The UN General Assembly Resolution 56/183 (21 December 2001) endorsed the holding of the World Summit on the Information Society (WSIS) in two phases. The first phase took place in Geneva from 10 to 12 December 2003 and the second phase took place in Tunis, from 16 to 18 November 2005.

Geneva Phase: 10–12 December 2003

The objective of the first phase was to develop and foster a clear statement of political will and take concrete steps to establish the foundations for an Information Society for all, reflecting all the different interests at stake.

Nearly 50 Heads of state/government and Vice-Presidents, 82 Ministers, and 26 Vice-Ministers from 175 countries as well as high-level representatives from international organizations, private sector, and civil society attended the Geneva Phase of WSIS and gave political support to the Geneva Declaration of Principles and Geneva Plan of Action that were adopted on 12 December 2003. More than 11,000 participants from 175 countries attended the Summit and related events.

  • Full texts of the Geneva Declaration of Principles and Geneva Plan of Action
  • More on the first phase of WSIS

Tunis Phase: 16–18 November 2005

The objective of the second phase was to put Geneva's Plan of Action into motion as well as to find solutions and reach agreements in the fields of Internet governance, financing mechanisms, and follow-up and implementation of the Geneva and Tunis documents.

Nearly 50 Heads of state/government and Vice-Presidents and 197 Ministers, Vice Ministers and Deputy Ministers from 174 countries as well as high-level representatives from international organizations, private sector, and civil society attended the Tunis Phase of WSIS and gave political support to the Tunis Commitment and Tunis Agenda for the Information Society that were adopted on 18 November 2005. More than 19,000 participants from 174 countries attended the Summit and related events.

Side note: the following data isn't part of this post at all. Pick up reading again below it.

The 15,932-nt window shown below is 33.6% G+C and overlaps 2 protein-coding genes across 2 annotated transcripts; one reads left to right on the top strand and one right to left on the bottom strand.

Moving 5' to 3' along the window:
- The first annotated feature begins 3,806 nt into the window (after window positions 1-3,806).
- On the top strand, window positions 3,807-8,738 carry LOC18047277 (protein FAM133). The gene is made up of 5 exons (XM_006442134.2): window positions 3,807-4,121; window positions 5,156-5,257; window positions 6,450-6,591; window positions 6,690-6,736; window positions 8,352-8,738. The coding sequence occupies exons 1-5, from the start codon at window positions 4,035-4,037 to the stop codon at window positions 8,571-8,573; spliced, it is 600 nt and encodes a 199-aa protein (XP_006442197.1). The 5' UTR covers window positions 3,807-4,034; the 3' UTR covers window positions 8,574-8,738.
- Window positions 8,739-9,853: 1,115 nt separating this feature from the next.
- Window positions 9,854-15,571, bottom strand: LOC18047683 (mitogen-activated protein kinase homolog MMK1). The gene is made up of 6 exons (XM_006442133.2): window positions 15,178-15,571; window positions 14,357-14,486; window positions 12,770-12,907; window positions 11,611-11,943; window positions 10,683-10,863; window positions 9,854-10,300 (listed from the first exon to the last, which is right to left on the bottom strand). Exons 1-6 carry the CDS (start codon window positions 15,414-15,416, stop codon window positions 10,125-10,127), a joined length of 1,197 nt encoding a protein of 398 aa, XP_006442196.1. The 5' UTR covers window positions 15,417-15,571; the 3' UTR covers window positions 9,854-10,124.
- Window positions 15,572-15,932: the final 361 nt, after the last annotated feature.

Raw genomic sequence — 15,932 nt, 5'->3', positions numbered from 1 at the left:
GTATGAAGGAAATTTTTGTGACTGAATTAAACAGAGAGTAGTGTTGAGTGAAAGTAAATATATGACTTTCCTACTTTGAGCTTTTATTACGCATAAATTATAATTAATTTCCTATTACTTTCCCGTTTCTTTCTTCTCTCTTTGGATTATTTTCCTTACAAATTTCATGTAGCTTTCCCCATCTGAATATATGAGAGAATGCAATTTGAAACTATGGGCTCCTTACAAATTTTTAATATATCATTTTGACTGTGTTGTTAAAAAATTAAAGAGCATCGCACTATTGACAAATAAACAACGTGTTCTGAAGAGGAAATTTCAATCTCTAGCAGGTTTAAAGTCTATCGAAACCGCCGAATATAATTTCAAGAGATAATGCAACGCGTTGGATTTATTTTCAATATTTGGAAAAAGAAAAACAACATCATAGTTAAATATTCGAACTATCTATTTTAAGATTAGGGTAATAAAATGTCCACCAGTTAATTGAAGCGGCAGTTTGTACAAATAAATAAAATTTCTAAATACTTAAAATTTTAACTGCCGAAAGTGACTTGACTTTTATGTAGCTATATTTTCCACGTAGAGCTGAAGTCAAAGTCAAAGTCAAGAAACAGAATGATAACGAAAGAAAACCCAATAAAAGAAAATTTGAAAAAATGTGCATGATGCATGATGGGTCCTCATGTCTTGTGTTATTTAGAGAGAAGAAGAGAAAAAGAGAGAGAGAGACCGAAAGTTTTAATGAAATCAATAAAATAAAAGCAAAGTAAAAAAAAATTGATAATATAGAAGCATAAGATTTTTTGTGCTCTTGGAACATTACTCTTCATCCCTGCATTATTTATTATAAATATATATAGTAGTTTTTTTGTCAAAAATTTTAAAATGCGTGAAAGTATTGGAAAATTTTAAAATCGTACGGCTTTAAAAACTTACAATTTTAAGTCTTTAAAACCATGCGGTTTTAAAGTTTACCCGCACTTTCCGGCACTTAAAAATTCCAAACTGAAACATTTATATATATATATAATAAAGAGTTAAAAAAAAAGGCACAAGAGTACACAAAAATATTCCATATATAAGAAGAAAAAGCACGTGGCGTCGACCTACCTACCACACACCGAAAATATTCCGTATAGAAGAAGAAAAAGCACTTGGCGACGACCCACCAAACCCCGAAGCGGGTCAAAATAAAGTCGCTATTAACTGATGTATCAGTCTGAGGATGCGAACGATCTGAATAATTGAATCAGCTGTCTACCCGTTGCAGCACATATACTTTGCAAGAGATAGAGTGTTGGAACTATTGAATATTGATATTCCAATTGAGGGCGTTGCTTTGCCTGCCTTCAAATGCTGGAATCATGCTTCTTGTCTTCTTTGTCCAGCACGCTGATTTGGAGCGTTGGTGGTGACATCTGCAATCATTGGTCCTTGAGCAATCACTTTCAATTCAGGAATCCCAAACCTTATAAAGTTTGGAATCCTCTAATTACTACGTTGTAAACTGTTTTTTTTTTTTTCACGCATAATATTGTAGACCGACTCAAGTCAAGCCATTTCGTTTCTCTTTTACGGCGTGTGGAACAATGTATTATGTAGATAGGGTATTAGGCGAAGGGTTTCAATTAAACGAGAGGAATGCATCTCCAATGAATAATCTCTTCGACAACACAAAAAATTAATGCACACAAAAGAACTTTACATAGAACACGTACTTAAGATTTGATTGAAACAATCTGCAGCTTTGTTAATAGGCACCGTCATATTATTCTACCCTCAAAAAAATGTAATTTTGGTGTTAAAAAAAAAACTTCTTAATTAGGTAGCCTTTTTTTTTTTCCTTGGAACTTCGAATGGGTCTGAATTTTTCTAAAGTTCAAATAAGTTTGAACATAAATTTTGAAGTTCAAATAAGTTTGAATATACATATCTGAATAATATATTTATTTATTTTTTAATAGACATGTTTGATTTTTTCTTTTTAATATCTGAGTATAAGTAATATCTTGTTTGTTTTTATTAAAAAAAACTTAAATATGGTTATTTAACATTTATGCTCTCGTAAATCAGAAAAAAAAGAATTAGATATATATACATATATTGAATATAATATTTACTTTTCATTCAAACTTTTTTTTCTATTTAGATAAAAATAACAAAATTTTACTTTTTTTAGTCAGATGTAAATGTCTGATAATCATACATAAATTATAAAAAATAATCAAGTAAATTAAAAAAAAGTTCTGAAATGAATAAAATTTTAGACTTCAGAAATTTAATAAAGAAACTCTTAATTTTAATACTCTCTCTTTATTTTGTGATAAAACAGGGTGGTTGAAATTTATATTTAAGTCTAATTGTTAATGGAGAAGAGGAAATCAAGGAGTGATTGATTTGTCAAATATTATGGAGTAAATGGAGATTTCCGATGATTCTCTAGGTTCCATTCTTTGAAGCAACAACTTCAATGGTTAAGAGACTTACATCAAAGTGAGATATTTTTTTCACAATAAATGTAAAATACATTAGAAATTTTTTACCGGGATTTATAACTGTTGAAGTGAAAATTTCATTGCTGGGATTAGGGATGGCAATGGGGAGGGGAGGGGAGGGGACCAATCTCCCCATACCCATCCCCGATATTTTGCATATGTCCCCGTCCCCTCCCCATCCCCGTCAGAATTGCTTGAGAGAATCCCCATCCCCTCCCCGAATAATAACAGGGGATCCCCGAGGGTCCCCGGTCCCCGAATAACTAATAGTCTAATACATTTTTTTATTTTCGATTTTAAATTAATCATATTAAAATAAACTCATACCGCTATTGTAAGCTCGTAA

CRS ICT4D Conference[edit]

Catholic Relief Services (CRS), organizes annual conferences on ICT4D, each year with a different theme. So far the following conferences have been conducted:

  • Solutions for Development - Washington, DC (September 2010)
  • Empowering the Poor through Sustainable Technology Solutions - Lusaka, Zambia (March 2011)
  • Creating Value through ICT4D Partnerships - Kigali, Rwanda (March 2012)

Information and Communication Technologies in Horizon 2020[edit]

Planned to run from 2014 to 2020 with an €80 billion budget, the EU’s new programme for research and innovation will bring together all funding currently provided through the Framework Programme for Research and Technological Development (FP), the Competitiveness and Innovation Framework Programme (CIP) and the European Institute of Innovation and Technology (EIT).

See also[edit]



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Further reading[edit]

Wireless Networking in the Developing World (PDF book)

External links[edit]